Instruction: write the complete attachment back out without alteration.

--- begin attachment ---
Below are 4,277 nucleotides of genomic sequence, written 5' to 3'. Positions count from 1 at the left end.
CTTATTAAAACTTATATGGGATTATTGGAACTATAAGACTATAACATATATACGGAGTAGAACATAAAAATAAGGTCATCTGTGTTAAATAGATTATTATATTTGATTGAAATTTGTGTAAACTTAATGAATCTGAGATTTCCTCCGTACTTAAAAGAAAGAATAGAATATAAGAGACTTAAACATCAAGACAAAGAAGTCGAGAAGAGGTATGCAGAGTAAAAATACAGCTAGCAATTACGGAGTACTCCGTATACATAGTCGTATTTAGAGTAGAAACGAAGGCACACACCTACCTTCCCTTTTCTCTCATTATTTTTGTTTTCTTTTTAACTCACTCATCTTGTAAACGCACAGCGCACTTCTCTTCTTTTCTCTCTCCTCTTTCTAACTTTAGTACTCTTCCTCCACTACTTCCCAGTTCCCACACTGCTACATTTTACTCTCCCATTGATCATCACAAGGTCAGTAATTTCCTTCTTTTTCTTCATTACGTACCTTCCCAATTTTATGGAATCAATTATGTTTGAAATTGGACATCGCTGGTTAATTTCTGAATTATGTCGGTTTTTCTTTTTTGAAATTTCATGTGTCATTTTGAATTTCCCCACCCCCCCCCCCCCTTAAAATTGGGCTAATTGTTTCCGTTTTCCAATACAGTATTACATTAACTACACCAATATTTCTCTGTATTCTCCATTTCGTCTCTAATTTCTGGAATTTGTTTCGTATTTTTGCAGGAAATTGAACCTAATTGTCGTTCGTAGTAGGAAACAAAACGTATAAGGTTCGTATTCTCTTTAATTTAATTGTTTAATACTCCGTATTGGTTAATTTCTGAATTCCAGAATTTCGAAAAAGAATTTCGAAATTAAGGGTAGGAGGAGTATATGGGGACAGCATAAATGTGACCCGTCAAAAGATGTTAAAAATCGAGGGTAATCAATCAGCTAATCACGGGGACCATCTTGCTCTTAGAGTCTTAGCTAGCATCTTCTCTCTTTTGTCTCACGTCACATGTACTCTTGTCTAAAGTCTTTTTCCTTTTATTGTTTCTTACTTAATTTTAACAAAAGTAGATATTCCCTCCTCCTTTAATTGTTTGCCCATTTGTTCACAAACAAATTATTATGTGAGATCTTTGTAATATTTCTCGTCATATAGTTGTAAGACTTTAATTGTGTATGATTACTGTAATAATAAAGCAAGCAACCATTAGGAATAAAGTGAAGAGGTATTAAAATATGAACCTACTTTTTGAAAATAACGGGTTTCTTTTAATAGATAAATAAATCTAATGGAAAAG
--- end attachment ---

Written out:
Below are 4,277 nucleotides of genomic sequence, written 5' to 3'. Positions count from 1 at the left end.
CTTATTAAAACTTATATGGGATTATTGGAACTATAAGACTATAACATATATACGGAGTAGAACATAAAAATAAGGTCATCTGTGTTAAATAGATTATTATATTTGATTGAAATTTGTGTAAACTTAATGAATCTGAGATTTCCTCCGTACTTAAAAGAAAGAATAGAATATAAGAGACTTAAACATCAAGACAAAGAAGTCGAGAAGAGGTATGCAGAGTAAAAATACAGCTAGCAATTACGGAGTACTCCGTATACATAGTCGTATTTAGAGTAGAAACGAAGGCACACACCTACCTTCCCTTTTCTCTCATTATTTTTGTTTTCTTTTTAACTCACTCATCTTGTAAACGCACAGCGCACTTCTCTTCTTTTCTCTCTCCTCTTTCTAACTTTAGTACTCTTCCTCCACTACTTCCCAGTTCCCACACTGCTACATTTTACTCTCCCATTGATCATCACAAGGTCAGTAATTTCCTTCTTTTTCTTCATTACGTACCTTCCCAATTTTATGGAATCAATTATGTTTGAAATTGGACATCGCTGGTTAATTTCTGAATTATGTCGGTTTTTCTTTTTTGAAATTTCATGTGTCATTTTGAATTTCCCCACCCCCCCCCCCCCTTAAAATTGGGCTAATTGTTTCCGTTTTCCAATACAGTATTACATTAACTACACCAATATTTCTCTGTATTCTCCATTTCGTCTCTAATTTCTGGAATTTGTTTCGTATTTTTGCAGGAAATTGAACCTAATTGTCGTTCGTAGTAGGAAACAAAACGTATAAGGTTCGTATTCTCTTTAATTTAATTGTTTAATACTCCGTATTGGTTAATTTCTGAATTCCAGAATTTCGAAAAAGAATTTCGAAATTAAGGGTAGGAGGAGTATATGGGGACAGCATAAATGTGACCCGTCAAAAGATGTTAAAAATCGAGGGTAATCAATCAGCTAATCACGGGGACCATCTTGCTCTTAGAGTCTTAGCTAGCATCTTCTCTCTTTTGTCTCACGTCACATGTACTCTTGTCTAAAGTCTTTTTCCTTTTATTGTTTCTTACTTAATTTTAACAAAAGTAGATATTCCCTCCTCCTTTAATTGTTTGCCCATTTGTTCACAAACAAATTATTATGTGAGATCTTTGTAATATTTCTCGTCATATAGTTGTAAGACTTTAATTGTGTATGATTACTGTAATAATAAAGCAAGCAACCATTAGGAATAAAGTGAAGAGGTATTAAAATATGAACCTACTTTTTGAAAATAACGGGTTTCTTTTAATAGATAAATAAATCTAATGGAAAAG